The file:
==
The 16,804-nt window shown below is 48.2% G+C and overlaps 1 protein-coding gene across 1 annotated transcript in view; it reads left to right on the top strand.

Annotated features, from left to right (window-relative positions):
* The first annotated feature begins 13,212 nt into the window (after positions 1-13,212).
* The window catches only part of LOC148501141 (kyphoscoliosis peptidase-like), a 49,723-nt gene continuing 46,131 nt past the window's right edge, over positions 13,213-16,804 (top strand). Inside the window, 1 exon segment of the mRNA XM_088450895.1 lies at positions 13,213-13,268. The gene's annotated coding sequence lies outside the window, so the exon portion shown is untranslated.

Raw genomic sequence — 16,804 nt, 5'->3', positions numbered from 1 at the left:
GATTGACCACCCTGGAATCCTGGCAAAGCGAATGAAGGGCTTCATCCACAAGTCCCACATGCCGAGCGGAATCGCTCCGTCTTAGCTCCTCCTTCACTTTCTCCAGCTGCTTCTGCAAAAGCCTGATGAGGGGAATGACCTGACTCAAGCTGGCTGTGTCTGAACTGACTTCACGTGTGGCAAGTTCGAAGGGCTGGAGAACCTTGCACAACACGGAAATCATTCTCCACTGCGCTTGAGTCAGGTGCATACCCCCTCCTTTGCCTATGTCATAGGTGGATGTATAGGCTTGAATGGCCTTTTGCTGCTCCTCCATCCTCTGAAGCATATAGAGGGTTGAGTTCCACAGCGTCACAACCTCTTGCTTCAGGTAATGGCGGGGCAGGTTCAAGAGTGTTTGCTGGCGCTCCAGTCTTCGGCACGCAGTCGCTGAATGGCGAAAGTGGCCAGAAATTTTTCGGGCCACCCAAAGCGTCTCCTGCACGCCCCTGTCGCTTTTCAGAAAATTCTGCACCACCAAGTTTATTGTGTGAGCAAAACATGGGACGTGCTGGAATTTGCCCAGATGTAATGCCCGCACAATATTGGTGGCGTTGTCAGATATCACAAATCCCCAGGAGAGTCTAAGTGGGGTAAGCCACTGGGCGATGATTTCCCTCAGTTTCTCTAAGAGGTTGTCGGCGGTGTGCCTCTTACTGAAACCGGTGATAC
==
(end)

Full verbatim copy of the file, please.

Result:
The 16,804-nt window shown below is 48.2% G+C and overlaps 1 protein-coding gene across 1 annotated transcript in view; it reads left to right on the top strand.

Annotated features, from left to right (window-relative positions):
* The first annotated feature begins 13,212 nt into the window (after positions 1-13,212).
* The window catches only part of LOC148501141 (kyphoscoliosis peptidase-like), a 49,723-nt gene continuing 46,131 nt past the window's right edge, over positions 13,213-16,804 (top strand). Inside the window, 1 exon segment of the mRNA XM_088450895.1 lies at positions 13,213-13,268. The gene's annotated coding sequence lies outside the window, so the exon portion shown is untranslated.

Raw genomic sequence — 16,804 nt, 5'->3', positions numbered from 1 at the left:
GATTGACCACCCTGGAATCCTGGCAAAGCGAATGAAGGGCTTCATCCACAAGTCCCACATGCCGAGCGGAATCGCTCCGTCTTAGCTCCTCCTTCACTTTCTCCAGCTGCTTCTGCAAAAGCCTGATGAGGGGAATGACCTGACTCAAGCTGGCTGTGTCTGAACTGACTTCACGTGTGGCAAGTTCGAAGGGCTGGAGAACCTTGCACAACACGGAAATCATTCTCCACTGCGCTTGAGTCAGGTGCATACCCCCTCCTTTGCCTATGTCATAGGTGGATGTATAGGCTTGAATGGCCTTTTGCTGCTCCTCCATCCTCTGAAGCATATAGAGGGTTGAGTTCCACAGCGTCACAACCTCTTGCTTCAGGTAATGGCGGGGCAGGTTCAAGAGTGTTTGCTGGCGCTCCAGTCTTCGGCACGCAGTCGCTGAATGGCGAAAGTGGCCAGAAATTTTTCGGGCCACCCAAAGCGTCTCCTGCACGCCCCTGTCGCTTTTCAGAAAATTCTGCACCACCAAGTTTATTGTGTGAGCAAAACATGGGACGTGCTGGAATTTGCCCAGATGTAATGCCCGCACAATATTGGTGGCGTTGTCAGATATCACAAATCCCCAGGAGAGTCTAAGTGGGGTAAGCCACTGGGCGATGATTTCCCTCAGTTTCTCTAAGAGGTTGTCGGCGGTGTGCCTCTTACTGAAACCGGTGATAC